Oct 28, 2004

Claims by the Religious Right that the Internal Revenue Service (IRS) has issued a letter warning churches that praying for President George W. Bush's re-election is illegal are bogus and utterly without foundation, says Americans United for Separation of Church and State.

A group called the Christian Defense Coalition claimed yesterday that the IRS had issued a letter warning churches not to pray for Bush's re-election. Such prayers, the IRS supposedly said, would be a violation of federal tax law.

In fact, there is no such letter. Americans United contacted the IRS yesterday, and officials there denied that any such ruling has been issued.

"This is a Religious Right urban legend," said the Rev. Barry W. Lynn, executive director of Americans United. "These scare tactics are an indefensible and unethical demonstration of a win-at-any-cost mentality that has infected too many in the Religious Right these days."

In a conversation yesterday with Americans United's Church & State magazine, the Rev. Patrick Mahoney, director of the Christian Defense Coalition, admitted that the IRS letter does not say churches can't pray for Bush. Mahoney also admitted that he hasn't even seen the letter in question.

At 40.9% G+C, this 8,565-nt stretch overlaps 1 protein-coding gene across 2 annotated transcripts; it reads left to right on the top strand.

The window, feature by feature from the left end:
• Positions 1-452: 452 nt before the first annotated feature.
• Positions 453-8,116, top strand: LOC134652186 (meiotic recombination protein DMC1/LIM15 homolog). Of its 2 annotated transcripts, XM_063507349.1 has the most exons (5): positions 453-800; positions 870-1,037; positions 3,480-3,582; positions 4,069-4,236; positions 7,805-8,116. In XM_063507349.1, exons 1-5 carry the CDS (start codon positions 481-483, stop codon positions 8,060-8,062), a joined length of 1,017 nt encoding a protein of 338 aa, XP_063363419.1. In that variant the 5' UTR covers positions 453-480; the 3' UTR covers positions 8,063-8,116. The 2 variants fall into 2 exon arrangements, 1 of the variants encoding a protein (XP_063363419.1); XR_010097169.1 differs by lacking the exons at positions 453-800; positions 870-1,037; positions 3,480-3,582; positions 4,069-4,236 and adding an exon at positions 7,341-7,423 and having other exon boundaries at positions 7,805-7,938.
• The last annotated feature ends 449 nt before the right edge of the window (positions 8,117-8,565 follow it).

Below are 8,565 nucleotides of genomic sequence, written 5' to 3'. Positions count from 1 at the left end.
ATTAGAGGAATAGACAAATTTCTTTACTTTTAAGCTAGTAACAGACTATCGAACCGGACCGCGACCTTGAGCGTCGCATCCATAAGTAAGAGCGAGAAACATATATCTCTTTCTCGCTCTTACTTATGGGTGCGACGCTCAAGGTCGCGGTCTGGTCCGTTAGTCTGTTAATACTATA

Earlier this year, attorneys with TV preacher Pat Robertson's American Center for Law and Justice wrote to the IRS on Mahoney's behalf, asking if praying for Bush's re-election in churches would violate federal tax law.

A source who is familiar with the IRS's reply described it as a "form letter" merely acknowledging the inquiry and enclosing a copy of the IRS guidelines for political activity by churches.

Mahoney claims an IRS agent told an attorney with the American Center for Law and Justice that praying for Bush's re-election in church would be a violation of federal tax law.

Americans United pointed out that off-the-cuff comments by a single IRS agent reported second hand hardly constitute an official change in tax policy.

The Christian Defense Coalition's claims, Americans United asserts, are an effort to create hysteria in the evangelical community in advance of Tuesday's election.

Asserted Lynn, "The bottom line is that there is no IRS letter telling churches they cannot pray for Bush. To be blunt, the whole story is a bald-faced lie."

Mahoney's claims have been widely reported on conservative websites. Yesterday, U.S. Rep. Walter B. Jones (R-N.C.) issued a press release attacking the IRS for its alleged action.

Americans United for Separation of Church and State is a religious liberty watchdog group based in Washington, D.C. Founded in 1947, the organization educates Americans about the importance of church-state separation in the safeguarding religious freedom.